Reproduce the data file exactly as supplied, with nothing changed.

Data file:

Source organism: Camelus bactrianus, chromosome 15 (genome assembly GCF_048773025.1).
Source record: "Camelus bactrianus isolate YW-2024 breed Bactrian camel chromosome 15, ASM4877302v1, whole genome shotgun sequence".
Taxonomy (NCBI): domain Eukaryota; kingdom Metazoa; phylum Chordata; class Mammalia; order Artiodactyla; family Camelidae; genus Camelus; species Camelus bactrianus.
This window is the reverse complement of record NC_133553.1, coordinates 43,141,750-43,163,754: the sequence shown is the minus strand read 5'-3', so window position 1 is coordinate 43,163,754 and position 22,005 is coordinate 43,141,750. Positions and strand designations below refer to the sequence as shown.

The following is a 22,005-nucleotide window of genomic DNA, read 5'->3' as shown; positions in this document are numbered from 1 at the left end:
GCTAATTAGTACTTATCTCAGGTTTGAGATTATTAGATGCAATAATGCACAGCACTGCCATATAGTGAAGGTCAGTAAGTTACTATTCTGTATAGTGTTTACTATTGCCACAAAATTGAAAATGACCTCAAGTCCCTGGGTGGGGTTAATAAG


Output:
Source organism: Camelus bactrianus, chromosome 15 (genome assembly GCF_048773025.1).
Source record: "Camelus bactrianus isolate YW-2024 breed Bactrian camel chromosome 15, ASM4877302v1, whole genome shotgun sequence".
Taxonomy (NCBI): domain Eukaryota; kingdom Metazoa; phylum Chordata; class Mammalia; order Artiodactyla; family Camelidae; genus Camelus; species Camelus bactrianus.
This window is the reverse complement of record NC_133553.1, coordinates 43,141,750-43,163,754: the sequence shown is the minus strand read 5'-3', so window position 1 is coordinate 43,163,754 and position 22,005 is coordinate 43,141,750. Positions and strand designations below refer to the sequence as shown.

The following is a 22,005-nucleotide window of genomic DNA, read 5'->3' as shown; positions in this document are numbered from 1 at the left end:
GCTAATTAGTACTTATCTCAGGTTTGAGATTATTAGATGCAATAATGCACAGCACTGCCATATAGTGAAGGTCAGTAAGTTACTATTCTGTATAGTGTTTACTATTGCCACAAAATTGAAAATGACCTCAAGTCCCTGGGTGGGGTTAATAAG